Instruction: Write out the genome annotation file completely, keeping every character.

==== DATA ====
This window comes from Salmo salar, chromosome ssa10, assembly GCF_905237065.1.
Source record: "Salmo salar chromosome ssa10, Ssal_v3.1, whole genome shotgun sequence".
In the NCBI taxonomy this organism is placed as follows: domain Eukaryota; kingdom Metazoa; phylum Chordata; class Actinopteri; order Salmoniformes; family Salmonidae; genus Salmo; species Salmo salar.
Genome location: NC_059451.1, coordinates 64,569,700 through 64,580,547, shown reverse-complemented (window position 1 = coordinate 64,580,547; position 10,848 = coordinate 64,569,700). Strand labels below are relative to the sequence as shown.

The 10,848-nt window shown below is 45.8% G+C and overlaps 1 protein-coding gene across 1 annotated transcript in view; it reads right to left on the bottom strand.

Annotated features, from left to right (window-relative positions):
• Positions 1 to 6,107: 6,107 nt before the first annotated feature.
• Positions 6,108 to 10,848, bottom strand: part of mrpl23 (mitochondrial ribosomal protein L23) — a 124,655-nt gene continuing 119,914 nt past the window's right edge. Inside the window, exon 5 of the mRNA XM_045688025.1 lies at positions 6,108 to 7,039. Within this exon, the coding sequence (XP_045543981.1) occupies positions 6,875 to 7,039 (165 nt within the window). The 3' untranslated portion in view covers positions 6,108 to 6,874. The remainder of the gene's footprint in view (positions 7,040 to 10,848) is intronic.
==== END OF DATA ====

This window comes from Salmo salar, chromosome ssa10, assembly GCF_905237065.1.
Source record: "Salmo salar chromosome ssa10, Ssal_v3.1, whole genome shotgun sequence".
In the NCBI taxonomy this organism is placed as follows: domain Eukaryota; kingdom Metazoa; phylum Chordata; class Actinopteri; order Salmoniformes; family Salmonidae; genus Salmo; species Salmo salar.
Genome location: NC_059451.1, coordinates 64,569,700 through 64,580,547, shown reverse-complemented (window position 1 = coordinate 64,580,547; position 10,848 = coordinate 64,569,700). Strand labels below are relative to the sequence as shown.

The 10,848-nt window shown below is 45.8% G+C and overlaps 1 protein-coding gene across 1 annotated transcript in view; it reads right to left on the bottom strand.

Annotated features, from left to right (window-relative positions):
• Positions 1 to 6,107: 6,107 nt before the first annotated feature.
• Positions 6,108 to 10,848, bottom strand: part of mrpl23 (mitochondrial ribosomal protein L23) — a 124,655-nt gene continuing 119,914 nt past the window's right edge. Inside the window, exon 5 of the mRNA XM_045688025.1 lies at positions 6,108 to 7,039. Within this exon, the coding sequence (XP_045543981.1) occupies positions 6,875 to 7,039 (165 nt within the window). The 3' untranslated portion in view covers positions 6,108 to 6,874. The remainder of the gene's footprint in view (positions 7,040 to 10,848) is intronic.